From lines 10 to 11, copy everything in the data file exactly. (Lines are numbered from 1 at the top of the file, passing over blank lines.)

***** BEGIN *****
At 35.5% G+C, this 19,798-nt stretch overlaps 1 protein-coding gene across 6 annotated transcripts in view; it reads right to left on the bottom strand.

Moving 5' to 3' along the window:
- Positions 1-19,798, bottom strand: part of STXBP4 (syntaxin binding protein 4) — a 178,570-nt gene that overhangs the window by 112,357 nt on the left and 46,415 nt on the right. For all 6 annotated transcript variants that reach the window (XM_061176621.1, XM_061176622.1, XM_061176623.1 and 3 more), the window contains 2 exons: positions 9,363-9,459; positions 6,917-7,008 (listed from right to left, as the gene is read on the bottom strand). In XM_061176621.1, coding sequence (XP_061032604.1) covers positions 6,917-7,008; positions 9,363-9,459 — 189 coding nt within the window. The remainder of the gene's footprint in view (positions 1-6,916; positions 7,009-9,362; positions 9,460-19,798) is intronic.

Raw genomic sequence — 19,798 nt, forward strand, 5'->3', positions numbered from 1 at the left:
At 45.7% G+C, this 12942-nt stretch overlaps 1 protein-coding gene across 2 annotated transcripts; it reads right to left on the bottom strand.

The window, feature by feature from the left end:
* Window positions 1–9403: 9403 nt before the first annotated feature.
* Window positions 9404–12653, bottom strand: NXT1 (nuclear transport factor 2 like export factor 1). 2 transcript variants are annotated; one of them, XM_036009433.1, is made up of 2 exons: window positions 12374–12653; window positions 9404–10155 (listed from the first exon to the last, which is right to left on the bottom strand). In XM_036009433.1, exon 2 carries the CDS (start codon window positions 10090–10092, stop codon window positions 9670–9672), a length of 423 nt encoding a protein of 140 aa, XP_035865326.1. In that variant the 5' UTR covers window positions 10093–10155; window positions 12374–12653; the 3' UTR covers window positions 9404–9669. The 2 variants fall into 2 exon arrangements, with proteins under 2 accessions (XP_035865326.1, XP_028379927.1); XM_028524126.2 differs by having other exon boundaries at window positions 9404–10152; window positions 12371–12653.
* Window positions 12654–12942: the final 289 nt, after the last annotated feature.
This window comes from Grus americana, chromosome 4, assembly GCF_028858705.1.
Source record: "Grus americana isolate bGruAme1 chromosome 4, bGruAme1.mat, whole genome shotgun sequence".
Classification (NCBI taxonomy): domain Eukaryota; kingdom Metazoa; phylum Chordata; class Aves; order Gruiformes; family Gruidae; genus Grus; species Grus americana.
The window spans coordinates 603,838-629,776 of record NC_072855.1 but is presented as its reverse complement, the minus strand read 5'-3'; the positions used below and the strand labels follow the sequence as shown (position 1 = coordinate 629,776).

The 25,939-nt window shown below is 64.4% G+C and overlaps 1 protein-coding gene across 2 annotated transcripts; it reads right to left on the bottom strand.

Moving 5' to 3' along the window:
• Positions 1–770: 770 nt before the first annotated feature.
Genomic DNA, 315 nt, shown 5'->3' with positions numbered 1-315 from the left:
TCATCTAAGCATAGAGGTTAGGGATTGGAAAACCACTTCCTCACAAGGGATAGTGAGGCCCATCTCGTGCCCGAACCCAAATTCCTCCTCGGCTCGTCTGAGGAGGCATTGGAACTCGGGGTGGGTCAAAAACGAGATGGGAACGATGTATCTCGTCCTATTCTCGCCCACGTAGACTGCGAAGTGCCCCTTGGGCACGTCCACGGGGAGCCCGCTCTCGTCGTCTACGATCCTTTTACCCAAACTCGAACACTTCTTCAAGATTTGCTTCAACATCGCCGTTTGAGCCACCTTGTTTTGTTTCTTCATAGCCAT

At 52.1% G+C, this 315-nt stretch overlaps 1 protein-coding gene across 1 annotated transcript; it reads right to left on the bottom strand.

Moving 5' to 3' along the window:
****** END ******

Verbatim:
This window comes from Grus americana, chromosome 4, assembly GCF_028858705.1.
Source record: "Grus americana isolate bGruAme1 chromosome 4, bGruAme1.mat, whole genome shotgun sequence".